The § 8(a) program is an exception to the general rule that "all procurements, whether by formal advertising or by negotiation, shall be made on a competitive basis to the maximum practicable extent." Armed Forces Procurement Regulation 1-300.1. The Department of Defense will "enter into contracts with the SBA to foster or assist in the establishment or the growth of small business concerns as designated by the SBA so that these concerns may become self-sustaining, competitive entities within a reasonable period of time," ASPR 1-705.5(b)(1), and when SBA "certifies to the Secretary concerned in accordance with Section 8(a) . . . that the SBA is competent to perform a specific contract, the contracting officer is authorized, in his discretion, to award the contract to the SBA." ASPR 1-705.5(a). In awarding its subcontracts, SBA is not bound by normal competitive considerations. 13 C.F.R. § 124.8-2(d), 15 U.S.C. § 634(b)(6).

Under the § 8(a) program, the procuring agency pays the estimated current fair market price. Additional costs for start-up, training, and initial investment, termed "business development expenses" , are funded by SBA. ASPR 1-705.5(b)(2). Market price is based on "likely costs" under normal competitive conditions, ASPR 1-705.5(b)(2), and, in repetitive procurements market price is based on the most recent award price for the same products, incorporating any interim increases. ASPR 1-705.5(c)(1)(ii). When SBA and the procuring agency agree upon a fair market price, and the § 8(a) subcontract is awarded, payments are made to the subcontractor by the procuring agency. BDE costs are paid by SBA through the procuring agency, which acts as distributing agent. 1 R. Nash & J. Cibinic, Federal Procurement Law 513, n. 5 (3d ed. 1977).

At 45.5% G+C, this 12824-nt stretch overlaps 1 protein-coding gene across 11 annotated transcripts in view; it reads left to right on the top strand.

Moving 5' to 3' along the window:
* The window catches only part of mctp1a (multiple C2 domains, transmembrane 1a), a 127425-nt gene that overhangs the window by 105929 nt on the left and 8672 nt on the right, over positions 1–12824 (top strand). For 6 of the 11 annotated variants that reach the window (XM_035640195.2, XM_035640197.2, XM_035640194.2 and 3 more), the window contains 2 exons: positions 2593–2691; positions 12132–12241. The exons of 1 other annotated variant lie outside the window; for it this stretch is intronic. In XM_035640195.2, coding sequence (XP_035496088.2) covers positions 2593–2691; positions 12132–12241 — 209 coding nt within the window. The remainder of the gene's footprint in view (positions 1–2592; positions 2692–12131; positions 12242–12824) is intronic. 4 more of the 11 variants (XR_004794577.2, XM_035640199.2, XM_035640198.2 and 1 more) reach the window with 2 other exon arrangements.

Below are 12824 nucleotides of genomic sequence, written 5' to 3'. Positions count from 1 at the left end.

The facts and events described by deposition witnesses are undisputed.

In December, 1975, SBA determined Welmetco eligible for its § 8(a) program as an enterprise owned or controlled by a person deprived of the opportunity to develop and maintain a competitive position because of social or economic disadvantage. See 13 C.F.R. § 124.8-1(c)(1).